Spain's divisive Catalan amnesty bill takes effect

Carles Puigdemont, former president of Catalonia, is the most high-profile and controversial beneficiary of the amnesty law (Josep LAGO)
Carles Puigdemont, former president of Catalonia, is the most high-profile and controversial beneficiary of the amnesty law (Josep LAGO)

A controversial Spanish amnesty law for Catalan separatists involved in a botched 2017 secession bid came into effect on Tuesday, with judges now charged with applying the measure.

The law, which was approved by parliament on May 30 and is expected to affect around 400 people, came into force after it was published in Spain's official gazette.

The most high-profile and controversial beneficiary is Carles Puigdemont.

The former president of Catalonia led the failed 2017 independence drive in the wealthy northeastern region before fleeing Spain to avoid prosecution.

He has lived in Belgium in self-imposed exile ever since.

Judges will have two months in which to apply the legislation on a case-by-case basis.

Many judges are opposed to the amnesty and may refer it to Spain's Constitutional Court or the European Court of Justice, which could lead to delays in its application in some cases.

"A new battle begins," Jordi Turull, secretary general of Puigdemont's hardline separatist JxCat party, wrote on X.

"Applying the law... won't be simple. But sooner or later we will succeed," he said.

- A flurry of applications -

Catalonia's other major separatist party, the more moderate ERC, said around 30 of its members had applied for amnesty.

They include Oriol Junqueras, who was sentenced to 13 years in prison for his role in the secession bid then later pardoned by Prime Minister Pedro Sanchez's government in 2021.

However, he and the others remain banned from holding public office -- a provision that would be lifted by the amnesty.

Debate over the amnesty has dominated Spanish politics for months following Spain's inconclusive July 2023 general election, which left Puigdemont's JxCat in the role of kingmaker.

Sanchez, who previously opposed the measure, agreed to grant the amnesty in exchange for the separatists' parliamentary support to secure a new term in office in November.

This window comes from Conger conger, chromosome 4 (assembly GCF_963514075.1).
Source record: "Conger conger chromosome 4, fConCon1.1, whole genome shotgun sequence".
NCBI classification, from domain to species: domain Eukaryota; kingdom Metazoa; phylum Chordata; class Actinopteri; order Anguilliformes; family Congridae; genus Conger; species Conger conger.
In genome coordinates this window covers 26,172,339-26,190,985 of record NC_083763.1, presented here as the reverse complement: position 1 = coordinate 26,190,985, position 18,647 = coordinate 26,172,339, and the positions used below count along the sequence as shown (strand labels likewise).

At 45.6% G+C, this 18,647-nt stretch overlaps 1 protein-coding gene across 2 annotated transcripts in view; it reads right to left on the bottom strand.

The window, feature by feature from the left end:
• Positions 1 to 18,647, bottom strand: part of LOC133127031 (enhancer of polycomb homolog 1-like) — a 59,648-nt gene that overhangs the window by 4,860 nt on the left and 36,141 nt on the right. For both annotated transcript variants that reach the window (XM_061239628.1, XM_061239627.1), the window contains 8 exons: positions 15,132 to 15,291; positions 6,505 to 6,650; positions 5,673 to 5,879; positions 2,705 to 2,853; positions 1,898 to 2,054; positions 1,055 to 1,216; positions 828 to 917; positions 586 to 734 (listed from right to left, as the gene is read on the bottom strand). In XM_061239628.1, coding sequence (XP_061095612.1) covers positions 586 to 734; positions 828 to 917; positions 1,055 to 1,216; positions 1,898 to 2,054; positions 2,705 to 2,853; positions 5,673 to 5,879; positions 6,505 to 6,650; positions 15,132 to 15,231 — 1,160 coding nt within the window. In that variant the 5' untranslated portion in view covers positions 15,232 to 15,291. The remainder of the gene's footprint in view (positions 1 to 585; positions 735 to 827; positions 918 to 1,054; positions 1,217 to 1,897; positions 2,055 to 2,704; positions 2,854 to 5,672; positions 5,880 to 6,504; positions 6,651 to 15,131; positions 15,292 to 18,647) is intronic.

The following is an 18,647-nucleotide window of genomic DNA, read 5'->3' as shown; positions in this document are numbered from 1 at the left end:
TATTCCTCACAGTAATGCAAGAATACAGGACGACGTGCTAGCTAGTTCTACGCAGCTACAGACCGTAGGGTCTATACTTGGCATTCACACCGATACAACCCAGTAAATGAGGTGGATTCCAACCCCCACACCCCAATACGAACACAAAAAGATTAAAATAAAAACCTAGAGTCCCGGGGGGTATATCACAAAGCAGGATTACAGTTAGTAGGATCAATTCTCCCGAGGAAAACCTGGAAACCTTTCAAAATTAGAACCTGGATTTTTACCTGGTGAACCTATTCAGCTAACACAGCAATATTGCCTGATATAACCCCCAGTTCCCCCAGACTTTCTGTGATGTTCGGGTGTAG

But the amnesty deal triggered mass protests by its right-wing opponents.

While Puigdemont was Catalan regional leader, his administration pressed ahead with a referendum on independence on October 1, 2017, despite a ban by the Spanish courts.

Several weeks later, the Catalan parliament made a symbolic declaration of independence, prompting the central government to impose direct rule on the region.

The events triggered Spain's biggest political crisis since the advent of democracy following the 1975 death of dictator Francisco Franco.

- Puigdemont: a complex case -

Puigdemont's case is expected to be one of the most complex.

The amnesty law allows for the lifting of a warrant for his arrest, which would allow him to return to Spain.

Last month, Puigdemont's JxCat came second in Catalan regional elections, trailing the Socialists, although the separatist parties lost their majority in the Catalan parliament for the first time in a decade.

He wants to return to Spain in time for the regional parliament to vote on the new Catalan government, which must take place by June 25.

But that looks unlikely.

Public prosecutors believe that one of the main offences linked to the secession bid -- misappropriation of public funds, a charge levelled against Puigdemount -- is not covered by the amnesty.

The issue is one of interpretation. The law allows the amnesty to be applied if the funds were used to finance the pro-independence process, but not if the money was taken for personal gain.

Judge Pablo Larena on Tuesday informed police that the arrest warrant for Puigdemont would remain in force until a decision is made about whether amnesty can be applied in his case or not.

Sanchez argues that the amnesty will improve the social and political climate in Catalonia but his critics say it is unconstitutional and purely aimed at maintaining the support of separatists.

Writing on X, Cuca Gamara, secretary-general of the right-wing opposition Popular Party (PP), said the amnesty had allowed Sanchez to "pay the rent for six months" to the separatists in order to remain in power.